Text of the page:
At last Spring is here in full flush. Winter held on tenaciously and mercilessly, but it has let go. The great sun is high on his northern journey, and the vegetation, and the bird-singing, and the loud frog-chorus, the tree budding and blowing, are all upon us; and the glorious grass—superbest of earth's garniture—with its eversatis-fying green. The king-birds have come, and the corn-planter, the scolding bob-o-link. “ Plant your corn, plant your corn,” says he, as he scurries athwart the ploughed ground, hardly lifting his crank wings to a level with his back, so selfimpor-tant is he in his admonitions. The earlier birds have gone to housekeeping, and have disappeared from the spray. There has been brief period for them, this spring, for scarcely has the deep snow gone, but the dark-green grass has come, and first we shall know, the ground will be yellow with dandelions.  I incline to thank Heaven this glorious morning of May 16th for the pleasant home from which we can greet the Spring. Hitherto we have had to await it amid a thicket of village houses, low down, close together, and awfully white. For a prospect, we had the hinder part of an ugly meeting-house, which an enterprising neighbor relieved us of by planting a dwelling-house, right before our eyes, (on his own land, and he had a right to,) which relieved us also of all prospect whatever. And the revival spirit of habitation which has come over Concord is clapping up a house between every two in the already crowded town; and the prospect is, it will be soon all buildings. They are constructing, in quite good taste though, small, trim, cottage-like. But I had rather be where I can breathe air, and see beyond my own features, than be smothered among the prettiest houses ever built. We are on the slope of a hill; it is all sand, be sure, on all four sides of us, but the air is free, (and the sand, too, at times,) and our water,— there is danger of hard drinking to live by it. Air and water, the two necessaries of life, and high, free play-ground for the small ones. There is a sand precipice hard by, high enough, were it only rock and overlooked the ocean, to be as sublime as any of the Nahant cliffs. As it is, it is altogether a safer haunt for daring childhood, which could hardly break its neck by a descent of some hundreds of feet. A low flat lies between us and the town, with its State-house, and body-guard of wellpropor-tioned steeples standing round. It was marshy  and wet, but is almost all redeemed by the translation into it of the high hills of sand. It must have been a terrible place for frogs, judging from what remains of it. Bits of water from the springs hard by lay here and there about the low ground, which are peopled as full of singers as ever the gallery of the old North Meeting-house was, and quite as melodious ones. Such performers I never heard, in marsh or pool. They are not the great, stagnant, bull-paddocks, fat and coarse-noted like Parson—--,but clear-water frogs, green, lively, and sweet-voiced. I passed their orchestra going home the other evening, with a small lad, and they were at it, all parts, ten thousand peeps, shrill, ear-piercing, and incessant, coming up from every quarter, accompanied by a second, from some larger swimmer with his trombone, and broken in upon, every now and then, but not discordantly, with the loud, quick hallo, that resembles the cry of the tree-toad. “ There are the Hutchinsons,” cried the lad. “The Rainers,” responded I, glad to remember enough of my ancient Latin to know that Rana, or some such sounding word, stood for frog. But it was a “ band of music,” as the Miller friends say. Like other singers, (all but the Hutchinsons,) these are apt to sing too much, all the time they are awake, constituting really too much of a good thing. I have wondered if the little reptiles were singing in concert, or whether every one peeped on his own hook, their neighborhood only making it a chorus. I incline to the opinion that they are performing together, that they know the tune, and each carries his part,  self-selected, in free meeting, and therefore never discordant. The hour rule of Congress might be useful, though far less needed among the frogs than among the profane croakers of the fens at Washington.Here is a sketch of the mountain scenery of New Hampshire, as seen from the Holderness Mountain, or North Hill, during a visit which he made to his native valley in the autumn of 1841:—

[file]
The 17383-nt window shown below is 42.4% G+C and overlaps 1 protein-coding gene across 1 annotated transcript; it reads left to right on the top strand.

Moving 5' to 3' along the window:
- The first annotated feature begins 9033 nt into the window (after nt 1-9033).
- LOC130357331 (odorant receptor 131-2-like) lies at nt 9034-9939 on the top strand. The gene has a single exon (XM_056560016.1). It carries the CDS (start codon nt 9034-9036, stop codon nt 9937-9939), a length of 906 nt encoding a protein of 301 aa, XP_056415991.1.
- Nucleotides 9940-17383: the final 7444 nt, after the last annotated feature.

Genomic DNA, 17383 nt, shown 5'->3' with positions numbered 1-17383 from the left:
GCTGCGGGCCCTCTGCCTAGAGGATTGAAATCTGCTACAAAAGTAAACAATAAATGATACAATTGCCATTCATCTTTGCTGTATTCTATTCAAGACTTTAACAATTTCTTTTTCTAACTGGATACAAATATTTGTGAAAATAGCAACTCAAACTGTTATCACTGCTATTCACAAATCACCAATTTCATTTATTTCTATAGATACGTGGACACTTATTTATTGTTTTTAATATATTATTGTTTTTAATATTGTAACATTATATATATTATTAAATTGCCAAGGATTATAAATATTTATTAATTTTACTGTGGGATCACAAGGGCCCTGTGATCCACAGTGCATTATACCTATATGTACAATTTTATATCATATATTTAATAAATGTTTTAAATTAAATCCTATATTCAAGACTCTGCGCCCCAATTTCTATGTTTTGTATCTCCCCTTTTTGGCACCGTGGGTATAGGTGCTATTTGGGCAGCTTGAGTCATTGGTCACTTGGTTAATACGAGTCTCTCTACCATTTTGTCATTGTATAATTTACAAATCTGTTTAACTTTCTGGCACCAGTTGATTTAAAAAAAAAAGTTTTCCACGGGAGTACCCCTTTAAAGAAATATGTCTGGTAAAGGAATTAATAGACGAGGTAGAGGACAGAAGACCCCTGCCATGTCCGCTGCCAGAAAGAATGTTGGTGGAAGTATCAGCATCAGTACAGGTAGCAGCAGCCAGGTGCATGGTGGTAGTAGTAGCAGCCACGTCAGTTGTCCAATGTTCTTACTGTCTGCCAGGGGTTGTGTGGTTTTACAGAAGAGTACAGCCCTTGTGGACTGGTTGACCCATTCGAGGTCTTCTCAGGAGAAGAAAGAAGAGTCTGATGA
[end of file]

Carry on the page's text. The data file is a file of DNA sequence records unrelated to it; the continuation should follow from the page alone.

The earth sphered up all around us, in every quarter of the horizon, like the crater of a vast volcano, and the great hollow within the mountain circle was as smoky as Vesuvius or Etna in their recess of eruption. The little village of Plymouth lay right at our feet, with its beautiful expanse of intervale opening on the eye like a lake among the woods and hills, and the Pemigewasset, bordered along its crooked way with rows of maples, meandering from upland to upland through the meadows. Our young footsteps had wandered over these localities. Time had cast it all far back: that Pemigewasset, with its meadows and border trees; that little village whitening in the margin of its intervale; and that one house which we could distinguish, where the mother that watched over and endured our wayward childhood totters at fourscore! To the south stretched a broken, swelling upland country, but champaign from the top of North Hill, patched all over with grain-fields and green wood-lots, the roofs of the farm-houses shining in the sun. Southwest, the Cardigan Mountain showed its bald forehead among the smokes of a  thousand fires, kindled in the woods in the long drought. Westward, Moosehillock heaved up its long back, black as a whale; and turning the eye on northward, glancing down the while on the Baker's River valley, dotted over with human dwellings like shingle-bunches for size, you behold the great Franconia Range, its Notch and its Haystacks, the Elephant Mountain on the left, and Lafayette (Great Haystack) on the right, shooting its peak in solemn loneliness high up into the desert sky, and overtopping all the neighboring Alps but Mount Washington itself. The prospect of these is most impressive and satisfactory. We don't believe the earth presents a finer mountain display. The Haystacks stand there like the Pyramids on the wall of mountains. One of them eminently has this Egyptian shape. It is as accurate a pyramid to the eye as any in the old valley of the Nile, and a good deal bigger than any of those hoary monuments of human presumption, of the impious tyranny of monarchs and priests, and of the appalling servility of the erecting multitude. Arthur's Seat in Edinburgh does not more finely resemble a sleeping lion than the huge mountain on the left of the Notch does an elephant, with his great, overgrown rump turned uncivilly toward the gap where the people have to pass. Following round the panorama, you come to the Ossipees and the Sandwich Mountains, peaks innumerable and nameless, and of every variety of fantastic shape. Down their vast sides are displayed the melancholylook-ing slides, contrasting with the fathomless woods. But the lakes,—you see lakes, as well as woods  and mountains, from the top of North Hill. Newfound Lake in Hebron, only eight miles distant, you can't see; it lies too deep among the hills. Ponds show their small blue mirrors from various quarters of the great picture. Worthen's Mill-Pond and the Hardhack, where we used to fish for trout in truant, barefooted days, Blair's Mill-Pond, White Oak Pond, and Long Pond, and the Little Squam, a beautiful dark sheet of deep, blue water, about two miles long, stretched amid the green hills and woods, with a charming little beach at its eastern end, and without an island. And then the Great Squam, connected with it on the east by a short, narrow stream, the very queen of ponds, with its fleet of islands, surpassing in beauty all the foreign waters we have seen, in Scotland or elsewhere,—the islands covered with evergreens, which impart their hue to the mass of the lake, as it stretches seven miles on east from its smaller sister, towards the peerless Winnipesaukee. Great Squam is as beautiful as water and island can be. But Winnipesaukee, it is the very “ Smile of the Great Spirit.” It looks as if it had a thousand islands; some of them large enough for little towns, and others not bigger than a swan or a wild duck swimming on its surface of glass.His wit and sarcasm were generally too good natured to provoke even their unfortunate objects, playing all over his editorials like the thunderless lightnings which quiver along the horizon of a night of summer calmness; but at times his indignation launched them like bolts from heaven. Take the following as a specimen. He is speaking of the  gag rule of Congress, and commending Southern representatives for their skilful selection of a proper person to do their work: – ‘They have a quick eye at the South to the character, or, as they would say, the points of a slave. They look into him shrewdly, as an old jockey does into a horse. They will pick him out, at rifle-shot distance, among a thousand freemen. They have a nice eye to detect shades of vassalage. They saw in the aristocratic popinjay strut of a counterfeit Democrat an itching aspiration to play the slaveholder. They beheld it in “ the cut of his jib,” and his extreme Northern position made him the very tool for their purpose. The little creature has struck at the right of petition. A paltrier hand never struck at a noble right. The Eagle Right of Petition, so loftily sacred in the eyes of the Constitution that Congress can't begin to “ abridge” it, in its pride of place, is hawked at by this crested jay-bird. A “ mousing owl” would have seen better at midnoon than to have done it. It is an idiot blue-jay, such as you see fooling about among the shrub oaks and dwarf pitch pines in the winter. What an ignominious death to the lofty right, were it to die by such a hand; but it does not die. It is impalpable to the “malicious mockery” of such “vain blows.” We are glad it is done—done by the South—done proudly, and in slaveholding style, by the hand of a vassal. What a man does by another he does by himself, says the maxim. But they will disown the honor of it, and cast it on the despised “free nigger” North.’ Or this description — not very flattering to the  Old Commonwealth—of the treatment of the agent of Massachusetts in South Carolina:— ‘Slavery may perpetrate anything, and New England can't see it. It can horsewhip the old Commonwealth of Massachusetts, and spit in her governmental face, and she will not recognize it-as an offence. She sent her agent to Charleston on a State embassy. Slavery caught him, and sent him ignominiously home. The solemn great man came back in a hurry. He returned in a most undignified trot. He ran; he scampered,— the stately official. The Old Bay State actually pulled foot, cleared, dug, as they say, like any scamp with a hue and cry after him. Her grave old Senator, who no more thought of having to break his stately walk than he had of being flogged at school for stealing apples, came back from Carolina upon the full run, out of breath and out of dignity. Well, what's the result? Why, nothing. She no more thinks of showing resentment about it than she would if lightning had struck him. He was sent back “ by the visitation of God;” and if they had lynched him to death, and stained the streets of Charleston with his blood, a Boston jury, if they could have held inquest over him, would have found that he “ died by the visitation of God.” And it would have been “crowner's quest law,” Slavery's “ crowners.” ’ Here is a specimen of his graceful blending of irony and humor. He is expostulating with his neighbor of the New Hampshire Patriot, assuring him that he cannot endure the ponderous weight of his arguments, begging for a little respite, and, as a means of obtaining it, urging the editor to  travel. He advises him to go South, to the White Sulphur Springs, and thinks that, despite of his dark complexion, he would be safe there from being sold for jail fees, as his pro-slavery merits would more than counterbalance his colored liabilities, which, after all, were only prima facie evidence against him. He suggests Texas, also, as a place where ‘patriots’ of a certain class ‘most do congregate,’ and continues as follows:— ‘There is Arkansas, too, all glorious in new-born liberty, fresh and unsullied, like Venus out of the ocean,—that newly discovered star in the firmament banner of this Republic. Sister Arkansas, with her bowie-knife graceful at her side, like the huntress Diana with her silver bow,—oh it would be refreshing and recruiting to an exhausted patriot to go and replenish his soul at her fountains. The newly evacuated lands of the Cherokee, too, a sweet place now for a lover of his country to visit, to renew his self-complacency by wandering among the quenched hearths of the expatriated Indians; a land all smoking with the red man's departing curse,—a malediction that went to the centre. Yes, and Florida,—blossoming and leafy Florida, yet warm with the life-blood of Osceola and his warriors, shed gloriously under flag of truce. Why should a patriot of such a fancy for nature immure himself in the cells of the city, and forego such an inviting and so broad a landscape? Ite viator. Go forth, traveller, and leave this mouldy editing to less elastic fancies. We would respectfully invite our Colonel to travel. What signifies? Journey—wander—go forth—itinerate— exercise—perambulate—roam.’  He gives the following ludicrous definition of Congress:— ‘But what is Congress? It is the echo of the country at home,—the weathercock, that denotes and answers the shifting wind,—a thing of tail, nearly all tail, moved by the tail and by the wind, with small heading, and that corresponding implicitly in movement with the broad sail-like stern, which widens out behind to catch the rum-fraught breath of “the Brotherhood.” As that turns, it turns; when that stops, it stops; and in calmish weather looks as steadfast and firm as though it was riveted to the centre. The wind blows, and the little popularity-hunting head dodges this way and that, in endless fluctuation. Such is Congress, or a great portion of it. It will point to the northwest heavens of Liberty, whenever the breezes bear down irresistibly upon it, from the regions of political fair weather. It will abolish slavery at the Capitol, when it has already been doomed to abolition and death everywhere else in the country. “ It will be in at the death.” ’ Replying to the charge that the Abolitionists of the North were ‘secret’ in their movements and designs, he says:— ‘ “ In secret! ” Why, our movements have been as prominent and open as the house-tops from the beginning. We have striven from the outset to write the whole matter cloud-high in the heavens, that the utmost South might read it. We have cast an arc upon the horizon, like the semicircle of the polar lights, and upon it have bent our motto, “ Immediate Emancipation,” glorious as  the rainbow. We have engraven it there, on the blue table of the cold vault, in letters tall enough for the reading of the nations. And why has the far South not read and believed before this? Because a steam has gone up—a fog –from New England's pulpit and her degenerate press, and hidden the beaming revelation from its vision. The Northern hierarchy and aristocracy have cheated the South.’ He spoke at times with severity of slaveholders, but far oftener of those who, without the excuse of education and habit, and prompted only by a selfish consideration of political or sectarian advantage, apologized for the wrong, and discountenanced the anti-slavery movement. ‘We have nothing to say,’ said he, ‘to the slave. He is no party to his own enslavement,–he is none to his disenthralment. We have nothing to say to the South. The real holder of slaves is not there. He is in the North, the free North. The South alone has not the power to hold the slave. It is the character of the nation that binds and holds him. It is the Republic that does it, the efficient force of which is north of Mason and Dixon's line. By virtue of the majority of Northern hearts and voices, slavery lives in the South!’ In 1840, he spent a few weeks in England, Ireland, and Scotland. He has left behind a few beautiful memorials of his tour. His Ride over the Border, Ride into Edinburgh, Wincobank Hall, Ailsa Craig, gave his paper an interest in the eyes of many who had no sympathy with his political and religious views.  Scattered all over his editorials, like gems, are to be found beautiful images, sweet touches of heartfelt pathos,—thoughts which the reader pauses over with surprise and delight. We subjoin a few specimens, taken almost at random from the book before us:— ‘A thunder-storm,—what can match it for eloquence and poetry? That rush from heaven of the big drops, in what multitude and succession, and how they sound as they strike! How they play on the old home roof and the thick tree-tops! What music to go to sleep by, to the tired boy, as he lies under the naked roof! And the great, low bass thunder, as it rolls off over the hills, and settles down behind them to the very centre, and you can feel the old earth jar under your feet!’ ‘There was no oratory in the speech of the Learned Blacksmith, in the ordinary sense of that word, no grace of elocution, but mighty thoughts radiating off from his heated mind, like sparks from the glowing steel of his own anvil.’ ‘The hard hands of Irish labor, with nothing in them,—they ring like slabs of marble together, in response to the wild appeals of O'Connell, and the British stand conquered before them, with shouldered arms. Ireland is on her feet, with nothing in her hands, impregnable, unassailable, in utter defenselessness,—the first time that ever a nation sprung to its feet unarmed. The veterans of England behold them, and forbear to fire. They see no mark. It will not do to fire upon men; it will do only to fire upon soldiers. They are the proper mark of the murderous gun, but men cannot be shot.’  ‘It is coming to that [abolition of war] the world over; and when it does come to it, oh what a long breath of relief the tired world will draw, as it stretches itself for the first time out upon earth's greensward, and learns the meaning of repose and peaceful sleep!’ ‘He who vests his labor in the faithful ground is dealing directly with God; human fraud or weakness do not intervene between him and his requital. No mechanic has a set of customers so trustworthy as God and the elements. No savings bank is so sure as the old earth.’ ‘Literature is the luxury of words. It originates nothing, it does nothing. It talks hard words about the labor of others, and is reckoned more meritorious for it than genius and labor for doing what learning can only descant upon. It trades on the capital of unlettered minds. It struts in stolen plumage, and it is mere plumage. A learned man resembles an owl in more respects than the matter of wisdom. Like that solemn bird, he is about all feathers.’ ‘Our Second Advent friends contemplate a grand conflagration about the first of April next. I should be willing there should be one, if it could be confined to the productions of the press, with which the earth is absolutely smothered. Humanity wants precious few books to read, but the great living, breathing, immortal volume of Providence. Life,—real life,—how to live, how to treat one another, and how to trust God in matters beyond our ken and occasion,—these are the lessons to learn, and you find little of them in libraries.’  ‘That accursed drum and fife! How they have maddened mankind! And the deep bass boom of the cannon, chiming in the chorus of battle, that trumpet and wild charging bugle,—how they set the military devil in a man, and make him into a soldier! Think of the human family falling upon one another at the inspiration of music! How must God feel at it, to see those harp-strings he meant should be waked to a love bordering on divine, strung and swept to mortal hate and butchery!’ ‘Leave off being Jews,’ (he is addressing Major Noah with regard to his appeal to his brethren to return to Judaea,) ‘and turn mankind. The rocks and sands of Palestine have been worshipped long enough. Connecticut River or the Merrimac are as good rivers as any Jordan that ever run into a dead or live sea, and as holy, for that matter. In Humanity, as in Christ Jesus, as Paul says, “ there is neither Jew nor Greek.” And there ought to be none. Let Humanity be reverenced with the tenderest devotion; suffering, discouraged, downtrod-den, hard-handed, haggard-eyed, care-worn mankind! Let these be regarded a little. Would to God I could alleviate all their sorrows, and leave them a chance to laugh! They are miserable now. They might be as happy as the blackbird on the spray, and as full of melody.’ ‘I am sick as death at this miserable struggle among mankind for a living. Poor devils! were they born to run such a gauntlet after the means of life? Look about you, and see your squirming neighbors, writhing and twisting like so many angleworms in a fisher's bait-box, or the wriggling animalculae  seen in the vinegar drop held to the sun. How they look, how they feel, how base it makes them all!’ ‘Every human being is entitled to the means of life, as the trout is to his brook or the lark to the blue sky. Is it well to put a human “young one” here to die of hunger, thirst, and nakedness, or else be preserved as a pauper? Is this fair earth but a poor-house by creation and intent? Was it made for that?—and these other round things we see dancing in the firmament to the music of the spheres, are they all great shining poor-houses?’ ‘The divines always admit things after the age has adopted them. They are as careful of the age as the weathercock is of the wind. You might as well catch an old experienced weathercock, on some ancient Orthodox steeple, standing all day with its tail east in a strong out wind, as the divines at odds with the age.’ But we must cease quoting. The admirers of Jean Paul Richter might find much of the charm and variety of the ‘Flower, Fruit, and Thorn Pieces’ in this newspaper collection. They may see, perhaps, as we do, some things which they cannot approve of, the tendency of which, however intended, is very questionable. But, with us, they will pardon something to the spirit of liberty, much to that of love and humanity which breathes through all. Disgusted and heart-sick at the general indifference of Church and clergy to the temporal condition of the people,—at their apologies for and defences of slavery, war, and capital punishment,—Rogers  turned Protestant, in the full sense of the term. He spoke of priests and ‘pulpit wizards’ as freely as John Milton did two centuries ago, although with far less bitterness and rasping satire. He could not endure to see Christianity and Humanity divorced. He longed to see the beautiful life of Jesus—his sweet humanities, his brotherly love, his abounding sympathies—made the example of all men. Thoroughly democratic, in his view all men were equal. Priests, stripped of their sacerdotal tailoring, were in his view but men, after all. He pitied them, he said, for they were in a wrong Position,—--above life's comforts and sympathies,— ‘up in the unnatural cold, they had better come down among men, and endure and enjoy with them.’ ‘Mankind,’ said he, ‘want the healing influences of humanity. They must love one another more. Disinterested good will make the world as it should be.’ His last visit to his native valley was in the autumn of 1845. In a familiar letter to a friend, he thus describes his farewell view of the mountain glories of his childhood's home:—